Miditech is a company better known for popular reality shows like "Indian Idol," and it is already laying plans to enlist stars from that show, along with Bollywood musical celebrities, to dance with the Muppets.
The new co-producers and Sesame Workshop offer many altruistic reasons for creating the shows, from spreading a message of tolerance and diversity in France, to promoting unity in India between rural and urban areas, or easing ethnic tensions in Kosovo..
But beyond those motives, there are the important side benefits of new income from licensing and merchandising, particularly from new characters with distinctive national identities.
Last year, 68 percent of Sesame Street's revenue came from income from licensing of products. Japan started its own version of "Sesame Street" last year, and Sesame's 4 percent jump in revenue last year came largely from licensing agreements in Japan.
Today, "Sesame Street" appears in more than 120 countries, and about 25 of them are co-productions. France once had a more American version of "Sesame Street," in the 1970s and early 1980s, but stronger local competition pushed it off the air.
A new wave of co-productions started in the past five years, among them the Arabic Egyptian broadcast, "Alam Simsim," which is now seeking to spread to other Arabic-speaking countries with a pan-Arab version that just started appearing on Lebanese television.
The global merchandizing income is most important because it "is subsidizing the show in the U.S. and subsidizing the research that we do at the workshop," said Gary Knell, chief executive of Sesame Workshop in New York. He added, though, that "there are many countries, like Bangladesh or Kosovo, where we go in where there is no expectation of making any money on ancillary income from product sales."
Such is the case with the new Cambodian version, "Sabai Sabai Sesame" ("Happy Happy Sesame"), which is scheduled to be broadcast for the first time Tuesday, partly with funding by the U.S. government. This show is basically an American version dubbed in Khmer.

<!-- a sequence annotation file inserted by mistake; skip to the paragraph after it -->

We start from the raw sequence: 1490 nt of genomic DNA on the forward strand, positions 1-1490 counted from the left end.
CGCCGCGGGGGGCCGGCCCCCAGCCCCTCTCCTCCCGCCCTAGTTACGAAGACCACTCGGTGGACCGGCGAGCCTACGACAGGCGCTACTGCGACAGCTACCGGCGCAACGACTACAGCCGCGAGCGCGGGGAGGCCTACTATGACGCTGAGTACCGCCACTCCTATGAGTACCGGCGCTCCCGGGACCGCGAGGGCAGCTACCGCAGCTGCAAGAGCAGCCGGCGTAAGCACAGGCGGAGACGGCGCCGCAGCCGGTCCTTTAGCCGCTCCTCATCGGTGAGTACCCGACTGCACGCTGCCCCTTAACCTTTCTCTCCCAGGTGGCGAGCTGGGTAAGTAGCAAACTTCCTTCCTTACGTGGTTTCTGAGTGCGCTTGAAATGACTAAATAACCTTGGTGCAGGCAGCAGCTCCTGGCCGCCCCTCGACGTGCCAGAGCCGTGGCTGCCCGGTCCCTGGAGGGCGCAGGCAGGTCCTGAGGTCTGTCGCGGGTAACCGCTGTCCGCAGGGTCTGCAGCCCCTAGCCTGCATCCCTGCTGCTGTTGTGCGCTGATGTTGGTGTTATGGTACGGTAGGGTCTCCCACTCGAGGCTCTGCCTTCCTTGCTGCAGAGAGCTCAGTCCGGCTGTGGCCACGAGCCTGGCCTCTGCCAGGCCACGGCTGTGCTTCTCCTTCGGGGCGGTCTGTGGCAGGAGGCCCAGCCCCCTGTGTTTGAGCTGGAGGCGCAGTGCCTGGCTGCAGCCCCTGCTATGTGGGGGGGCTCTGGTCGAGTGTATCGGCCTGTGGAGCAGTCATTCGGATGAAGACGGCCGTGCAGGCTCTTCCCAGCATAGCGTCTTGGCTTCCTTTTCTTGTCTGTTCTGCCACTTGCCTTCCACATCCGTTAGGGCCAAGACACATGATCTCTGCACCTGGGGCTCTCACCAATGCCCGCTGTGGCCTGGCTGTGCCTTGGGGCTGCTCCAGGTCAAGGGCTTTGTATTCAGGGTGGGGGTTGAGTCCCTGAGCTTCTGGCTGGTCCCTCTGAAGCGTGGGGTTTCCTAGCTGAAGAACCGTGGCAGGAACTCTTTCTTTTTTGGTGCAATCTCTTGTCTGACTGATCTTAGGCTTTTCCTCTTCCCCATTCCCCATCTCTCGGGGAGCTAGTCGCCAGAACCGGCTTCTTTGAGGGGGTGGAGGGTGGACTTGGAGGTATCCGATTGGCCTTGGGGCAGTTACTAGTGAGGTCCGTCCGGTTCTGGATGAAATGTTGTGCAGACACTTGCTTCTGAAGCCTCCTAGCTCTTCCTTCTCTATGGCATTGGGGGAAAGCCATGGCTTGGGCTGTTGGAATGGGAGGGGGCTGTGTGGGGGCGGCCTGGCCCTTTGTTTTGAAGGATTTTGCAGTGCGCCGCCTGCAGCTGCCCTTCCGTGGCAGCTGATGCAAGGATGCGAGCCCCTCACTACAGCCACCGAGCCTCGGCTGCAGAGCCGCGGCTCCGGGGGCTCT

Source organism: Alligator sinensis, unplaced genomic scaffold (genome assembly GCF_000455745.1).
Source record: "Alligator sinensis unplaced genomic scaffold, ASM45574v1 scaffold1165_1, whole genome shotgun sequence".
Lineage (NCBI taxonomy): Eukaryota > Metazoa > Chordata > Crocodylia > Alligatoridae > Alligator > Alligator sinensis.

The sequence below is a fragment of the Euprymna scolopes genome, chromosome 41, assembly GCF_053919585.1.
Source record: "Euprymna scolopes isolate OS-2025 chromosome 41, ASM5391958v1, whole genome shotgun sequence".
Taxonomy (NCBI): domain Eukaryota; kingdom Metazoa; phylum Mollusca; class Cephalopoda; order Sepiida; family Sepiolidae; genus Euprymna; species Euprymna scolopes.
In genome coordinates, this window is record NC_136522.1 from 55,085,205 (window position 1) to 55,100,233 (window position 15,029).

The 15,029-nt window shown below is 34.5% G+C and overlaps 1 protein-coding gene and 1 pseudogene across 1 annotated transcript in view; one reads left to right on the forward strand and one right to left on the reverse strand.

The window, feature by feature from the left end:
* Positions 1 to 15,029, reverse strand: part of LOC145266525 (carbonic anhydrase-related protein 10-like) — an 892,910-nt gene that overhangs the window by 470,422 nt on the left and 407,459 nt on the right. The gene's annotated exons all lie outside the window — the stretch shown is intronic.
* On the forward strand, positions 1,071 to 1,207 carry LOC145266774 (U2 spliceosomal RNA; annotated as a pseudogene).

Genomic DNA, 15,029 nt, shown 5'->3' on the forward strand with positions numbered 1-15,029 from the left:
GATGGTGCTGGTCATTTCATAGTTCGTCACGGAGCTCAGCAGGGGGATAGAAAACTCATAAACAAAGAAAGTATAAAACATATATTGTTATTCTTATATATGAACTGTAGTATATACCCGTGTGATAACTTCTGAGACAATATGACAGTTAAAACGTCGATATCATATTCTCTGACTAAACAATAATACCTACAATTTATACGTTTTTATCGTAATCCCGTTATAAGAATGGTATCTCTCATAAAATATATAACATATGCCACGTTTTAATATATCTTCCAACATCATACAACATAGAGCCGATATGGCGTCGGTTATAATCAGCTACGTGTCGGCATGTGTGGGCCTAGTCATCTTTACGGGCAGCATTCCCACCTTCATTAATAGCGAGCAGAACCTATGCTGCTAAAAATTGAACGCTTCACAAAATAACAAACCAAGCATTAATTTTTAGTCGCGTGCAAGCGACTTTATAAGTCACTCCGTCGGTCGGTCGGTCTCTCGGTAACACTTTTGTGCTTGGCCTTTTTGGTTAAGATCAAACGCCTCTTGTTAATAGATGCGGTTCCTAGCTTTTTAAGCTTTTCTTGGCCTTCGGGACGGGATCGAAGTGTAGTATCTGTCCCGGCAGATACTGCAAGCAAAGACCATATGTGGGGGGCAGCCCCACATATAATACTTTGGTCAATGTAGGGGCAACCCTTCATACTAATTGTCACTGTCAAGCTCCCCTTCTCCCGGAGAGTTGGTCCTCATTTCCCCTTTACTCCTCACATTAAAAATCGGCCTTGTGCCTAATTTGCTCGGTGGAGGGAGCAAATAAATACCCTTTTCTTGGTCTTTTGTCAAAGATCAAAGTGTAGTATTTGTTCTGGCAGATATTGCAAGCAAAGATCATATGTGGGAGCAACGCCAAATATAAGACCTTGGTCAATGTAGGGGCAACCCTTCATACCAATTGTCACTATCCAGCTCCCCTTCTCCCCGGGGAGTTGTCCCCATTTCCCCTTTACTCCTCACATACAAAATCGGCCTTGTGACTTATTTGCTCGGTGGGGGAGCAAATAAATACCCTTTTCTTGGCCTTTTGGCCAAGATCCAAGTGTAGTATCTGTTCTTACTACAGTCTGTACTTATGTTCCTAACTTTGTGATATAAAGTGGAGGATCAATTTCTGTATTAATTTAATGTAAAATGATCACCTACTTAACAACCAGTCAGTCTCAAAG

But countries with large populations and high disposable income have a commercial incentive to develop their own versions. France 5's commercial arm, France Télévision Distribution, for example, is developing a two-stage strategy to bring merchandise to the market in the next nine months.
Franck Cymes, a senior vice president for licensing at France Télévision Distribution, said his company had signed four licensees in the first months of the show's life, including with the toymaker Mattel, for a list of products that range from standard plush toys and pajamas to melamine dishware. As the show's popularity increases, he said, their ambitions would extend to licensing for healthy food lines. But fast-food chains like McDonald's are not on the list.
"They just don't go together," he said, noting that a primary message of "5, rue Sésame" is to promote healthy nutrition.
The global brand Sesame will soon have its own feature-length documentary movie, "The World According to Sesame Street." It will have its premiere at the Sundance Film Festival in January.
The filmmakers, Linda Goldstein Knowlton and Linda Hawkins Costigan, set out to explore the backstage dramas of international versions in South Africa, Bangladesh and Kosovo, where they found Muppets could be agents of social change and understanding, like Kami, an HIV-positive puppet, on "Talakani Sesame" in South Africa.
Within France, the creators of "5, rue Sésame" are studying their completed shows and considering whether some cultural values need further adjusting.
"We had the feeling that it was a little bit too sweet, too nice," said Michelin, the France 5 programming director. "We need some irony. It's very difficult to evaluate, but we have the feeling that in France we can be a little edgier."
'Sesame Street' goes local, without some old friends
By Doreen Carvajal International Herald Tribune
SUNDAY, DECEMBER 11, 2005